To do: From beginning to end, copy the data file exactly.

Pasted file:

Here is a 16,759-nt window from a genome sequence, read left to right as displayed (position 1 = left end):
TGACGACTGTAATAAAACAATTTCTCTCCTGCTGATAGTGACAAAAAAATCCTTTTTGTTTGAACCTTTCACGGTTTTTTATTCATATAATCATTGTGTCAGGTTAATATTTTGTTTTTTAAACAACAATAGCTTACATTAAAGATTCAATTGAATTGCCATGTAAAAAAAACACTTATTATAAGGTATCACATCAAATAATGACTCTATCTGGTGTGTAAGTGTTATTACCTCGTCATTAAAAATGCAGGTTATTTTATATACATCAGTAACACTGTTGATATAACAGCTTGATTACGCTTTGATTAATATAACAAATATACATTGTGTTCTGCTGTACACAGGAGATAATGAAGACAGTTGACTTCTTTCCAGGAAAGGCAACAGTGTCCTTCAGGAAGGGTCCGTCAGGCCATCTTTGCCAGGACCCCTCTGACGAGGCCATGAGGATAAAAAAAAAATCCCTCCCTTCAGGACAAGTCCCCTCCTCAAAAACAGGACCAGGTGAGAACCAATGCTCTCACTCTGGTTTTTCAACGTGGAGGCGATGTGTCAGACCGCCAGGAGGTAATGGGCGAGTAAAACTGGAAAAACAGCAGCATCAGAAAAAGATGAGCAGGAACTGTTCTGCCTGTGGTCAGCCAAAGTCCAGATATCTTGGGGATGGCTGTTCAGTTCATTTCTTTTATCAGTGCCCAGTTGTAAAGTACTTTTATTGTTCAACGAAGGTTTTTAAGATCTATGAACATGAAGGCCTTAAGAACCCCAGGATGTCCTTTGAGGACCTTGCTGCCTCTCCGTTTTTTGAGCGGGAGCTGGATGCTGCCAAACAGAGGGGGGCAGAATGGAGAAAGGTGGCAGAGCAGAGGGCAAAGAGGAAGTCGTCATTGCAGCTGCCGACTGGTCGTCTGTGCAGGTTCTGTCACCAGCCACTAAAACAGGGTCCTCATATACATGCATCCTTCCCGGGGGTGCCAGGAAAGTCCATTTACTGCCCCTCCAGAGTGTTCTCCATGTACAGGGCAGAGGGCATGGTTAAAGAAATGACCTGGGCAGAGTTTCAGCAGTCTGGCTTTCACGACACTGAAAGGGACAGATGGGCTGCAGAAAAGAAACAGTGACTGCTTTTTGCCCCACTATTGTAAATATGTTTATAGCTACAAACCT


Here is a 16,759-nt window from a genome sequence, read left to right as displayed (position 1 = left end):
TGACGACTGTAATAAAACAATTTCTCTCCTGCTGATAGTGACAAAAAAATCCTTTTTGTTTGAACCTTTCACGGTTTTTTATTCATATAATCATTGTGTCAGGTTAATATTTTGTTTTTTAAACAACAATAGCTTACATTAAAGATTCAATTGAATTGCCATGTAAAAAAAACACTTATTATAAGGTATCACATCAAATAATGACTCTATCTGGTGTGTAAGTGTTATTACCTCGTCATTAAAAATGCAGGTTATTTTATATACATCAGTAACACTGTTGATATAACAGCTTGATTACGCTTTGATTAATATAACAAATATACATTGTGTTCTGCTGTACACAGGAGATAATGAAGACAGTTGACTTCTTTCCAGGAAAGGCAACAGTGTCCTTCAGGAAGGGTCCGTCAGGCCATCTTTGCCAGGACCCCTCTGACGAGGCCATGAGGATAAAAAAAAAATCCCTCCCTTCAGGACAAGTCCCCTCCTCAAAAACAGGACCAGGTGAGAACCAATGCTCTCACTCTGGTTTTTCAACGTGGAGGCGATGTGTCAGACCGCCAGGAGGTAATGGGCGAGTAAAACTGGAAAAACAGCAGCATCAGAAAAAGATGAGCAGGAACTGTTCTGCCTGTGGTCAGCCAAAGTCCAGATATCTTGGGGATGGCTGTTCAGTTCATTTCTTTTATCAGTGCCCAGTTGTAAAGTACTTTTATTGTTCAACGAAGGTTTTTAAGATCTATGAACATGAAGGCCTTAAGAACCCCAGGATGTCCTTTGAGGACCTTGCTGCCTCTCCGTTTTTTGAGCGGGAGCTGGATGCTGCCAAACAGAGGGGGGCAGAATGGAGAAAGGTGGCAGAGCAGAGGGCAAAGAGGAAGTCGTCATTGCAGCTGCCGACTGGTCGTCTGTGCAGGTTCTGTCACCAGCCACTAAAACAGGGTCCTCATATACATGCATCCTTCCCGGGGGTGCCAGGAAAGTCCATTTACTGCCCCTCCAGAGTGTTCTCCATGTACAGGGCAGAGGGCATGGTTAAAGAAATGACCTGGGCAGAGTTTCAGCAGTCTGGCTTTCACGACACTGAAAGGGACAGATGGGCTGCAGAAAAGAAACAGTGACTGCTTTTTGCCCCACTATTGTAAATATGTTTATAGCTACAAACCT